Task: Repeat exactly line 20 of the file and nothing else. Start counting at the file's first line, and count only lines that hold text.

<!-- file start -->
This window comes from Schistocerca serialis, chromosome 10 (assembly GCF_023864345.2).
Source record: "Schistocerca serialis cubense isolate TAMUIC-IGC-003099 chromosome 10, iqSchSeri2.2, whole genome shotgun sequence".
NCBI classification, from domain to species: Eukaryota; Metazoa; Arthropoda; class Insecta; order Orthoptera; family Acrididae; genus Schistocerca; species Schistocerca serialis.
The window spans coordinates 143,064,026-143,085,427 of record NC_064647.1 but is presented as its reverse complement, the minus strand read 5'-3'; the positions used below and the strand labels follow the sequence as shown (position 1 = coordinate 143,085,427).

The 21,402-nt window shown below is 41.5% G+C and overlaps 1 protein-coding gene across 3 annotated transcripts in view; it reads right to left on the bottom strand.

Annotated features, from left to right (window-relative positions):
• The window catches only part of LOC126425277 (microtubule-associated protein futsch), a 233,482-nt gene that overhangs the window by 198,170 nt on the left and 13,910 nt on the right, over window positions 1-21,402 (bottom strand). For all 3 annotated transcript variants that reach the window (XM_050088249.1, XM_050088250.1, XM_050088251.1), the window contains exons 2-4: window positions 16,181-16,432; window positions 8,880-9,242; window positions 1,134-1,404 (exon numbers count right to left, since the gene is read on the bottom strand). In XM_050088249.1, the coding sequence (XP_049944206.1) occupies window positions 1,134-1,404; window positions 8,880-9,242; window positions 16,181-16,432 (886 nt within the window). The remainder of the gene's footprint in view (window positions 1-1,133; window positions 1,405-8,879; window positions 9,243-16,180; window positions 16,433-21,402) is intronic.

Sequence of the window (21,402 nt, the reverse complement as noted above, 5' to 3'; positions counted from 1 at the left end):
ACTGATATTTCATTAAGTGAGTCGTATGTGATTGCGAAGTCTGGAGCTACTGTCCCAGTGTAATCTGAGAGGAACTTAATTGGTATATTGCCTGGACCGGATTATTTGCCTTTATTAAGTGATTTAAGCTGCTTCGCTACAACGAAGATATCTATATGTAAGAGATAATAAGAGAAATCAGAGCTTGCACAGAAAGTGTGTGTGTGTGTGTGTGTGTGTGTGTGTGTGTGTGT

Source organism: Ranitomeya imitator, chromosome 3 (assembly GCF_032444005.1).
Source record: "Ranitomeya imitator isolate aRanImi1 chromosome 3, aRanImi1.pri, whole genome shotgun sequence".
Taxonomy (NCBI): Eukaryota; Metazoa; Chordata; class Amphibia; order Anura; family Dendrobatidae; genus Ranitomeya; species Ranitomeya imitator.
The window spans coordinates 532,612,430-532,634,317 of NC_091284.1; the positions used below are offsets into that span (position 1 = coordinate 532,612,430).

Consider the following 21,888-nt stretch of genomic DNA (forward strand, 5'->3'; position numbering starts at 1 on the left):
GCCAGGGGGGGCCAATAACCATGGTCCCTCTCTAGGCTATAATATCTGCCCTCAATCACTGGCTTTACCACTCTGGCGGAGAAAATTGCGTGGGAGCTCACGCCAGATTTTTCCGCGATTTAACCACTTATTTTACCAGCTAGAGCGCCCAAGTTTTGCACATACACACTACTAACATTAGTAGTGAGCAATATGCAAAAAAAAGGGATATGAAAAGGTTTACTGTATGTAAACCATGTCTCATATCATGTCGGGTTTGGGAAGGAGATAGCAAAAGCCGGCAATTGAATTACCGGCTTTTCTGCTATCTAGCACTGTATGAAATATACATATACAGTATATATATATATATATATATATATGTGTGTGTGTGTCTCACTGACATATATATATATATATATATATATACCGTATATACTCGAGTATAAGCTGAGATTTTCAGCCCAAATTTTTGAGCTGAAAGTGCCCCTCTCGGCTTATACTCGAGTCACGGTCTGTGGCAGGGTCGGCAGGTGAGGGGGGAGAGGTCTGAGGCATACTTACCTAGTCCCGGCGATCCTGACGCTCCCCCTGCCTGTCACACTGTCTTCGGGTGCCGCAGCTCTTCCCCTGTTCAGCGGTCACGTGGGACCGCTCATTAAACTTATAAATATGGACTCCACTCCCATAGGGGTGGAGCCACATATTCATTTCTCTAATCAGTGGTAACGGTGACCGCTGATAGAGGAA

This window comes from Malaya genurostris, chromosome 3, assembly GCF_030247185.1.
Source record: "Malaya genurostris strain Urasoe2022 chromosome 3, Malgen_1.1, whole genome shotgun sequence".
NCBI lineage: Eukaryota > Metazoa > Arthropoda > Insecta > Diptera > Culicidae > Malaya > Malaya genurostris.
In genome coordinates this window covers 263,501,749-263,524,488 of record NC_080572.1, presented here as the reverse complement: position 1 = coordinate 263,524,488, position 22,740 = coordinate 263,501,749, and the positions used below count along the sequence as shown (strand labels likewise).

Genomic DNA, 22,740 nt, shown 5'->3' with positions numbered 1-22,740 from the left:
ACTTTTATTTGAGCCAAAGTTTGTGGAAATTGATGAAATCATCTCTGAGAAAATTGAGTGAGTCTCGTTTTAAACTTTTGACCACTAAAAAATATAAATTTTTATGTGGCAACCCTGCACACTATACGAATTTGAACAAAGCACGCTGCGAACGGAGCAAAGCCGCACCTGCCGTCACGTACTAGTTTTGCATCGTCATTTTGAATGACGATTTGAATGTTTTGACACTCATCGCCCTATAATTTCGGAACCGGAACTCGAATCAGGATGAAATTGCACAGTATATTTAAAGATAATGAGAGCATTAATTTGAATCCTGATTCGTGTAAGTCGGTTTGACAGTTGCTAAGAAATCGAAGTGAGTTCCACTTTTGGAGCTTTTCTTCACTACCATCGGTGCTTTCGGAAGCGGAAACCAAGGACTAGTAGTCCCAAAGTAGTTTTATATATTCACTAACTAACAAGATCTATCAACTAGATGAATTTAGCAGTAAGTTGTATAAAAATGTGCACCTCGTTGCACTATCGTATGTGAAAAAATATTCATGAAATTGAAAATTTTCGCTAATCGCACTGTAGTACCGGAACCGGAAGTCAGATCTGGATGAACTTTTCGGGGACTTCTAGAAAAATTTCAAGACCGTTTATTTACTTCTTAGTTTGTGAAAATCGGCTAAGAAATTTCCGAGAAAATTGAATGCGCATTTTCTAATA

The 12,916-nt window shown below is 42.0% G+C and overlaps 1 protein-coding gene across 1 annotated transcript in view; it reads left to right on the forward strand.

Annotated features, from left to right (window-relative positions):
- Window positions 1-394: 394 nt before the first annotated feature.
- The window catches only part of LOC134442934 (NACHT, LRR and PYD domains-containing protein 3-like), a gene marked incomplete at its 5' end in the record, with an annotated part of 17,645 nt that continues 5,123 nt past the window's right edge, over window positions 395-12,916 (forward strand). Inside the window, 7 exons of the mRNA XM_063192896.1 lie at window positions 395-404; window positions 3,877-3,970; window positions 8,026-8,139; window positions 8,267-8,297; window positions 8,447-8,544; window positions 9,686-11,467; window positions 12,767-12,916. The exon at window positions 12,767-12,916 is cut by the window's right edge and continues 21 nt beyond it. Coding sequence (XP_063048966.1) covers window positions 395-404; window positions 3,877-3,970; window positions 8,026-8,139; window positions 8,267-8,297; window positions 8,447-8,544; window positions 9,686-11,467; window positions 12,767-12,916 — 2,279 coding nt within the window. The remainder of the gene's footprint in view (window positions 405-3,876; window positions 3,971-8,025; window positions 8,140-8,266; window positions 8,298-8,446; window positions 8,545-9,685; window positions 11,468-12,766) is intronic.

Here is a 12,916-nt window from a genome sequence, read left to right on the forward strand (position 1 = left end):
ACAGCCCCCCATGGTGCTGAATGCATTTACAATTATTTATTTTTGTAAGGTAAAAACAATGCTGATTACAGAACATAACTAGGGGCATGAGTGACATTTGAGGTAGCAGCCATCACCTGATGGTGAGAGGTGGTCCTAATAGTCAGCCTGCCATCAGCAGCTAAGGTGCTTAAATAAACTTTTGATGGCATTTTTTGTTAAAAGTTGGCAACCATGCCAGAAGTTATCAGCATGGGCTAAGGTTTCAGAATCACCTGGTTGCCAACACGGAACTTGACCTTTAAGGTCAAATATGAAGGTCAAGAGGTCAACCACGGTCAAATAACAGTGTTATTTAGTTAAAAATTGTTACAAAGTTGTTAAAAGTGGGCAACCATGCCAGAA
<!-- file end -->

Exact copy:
Genomic DNA, 22,740 nt, shown 5'->3' with positions numbered 1-22,740 from the left: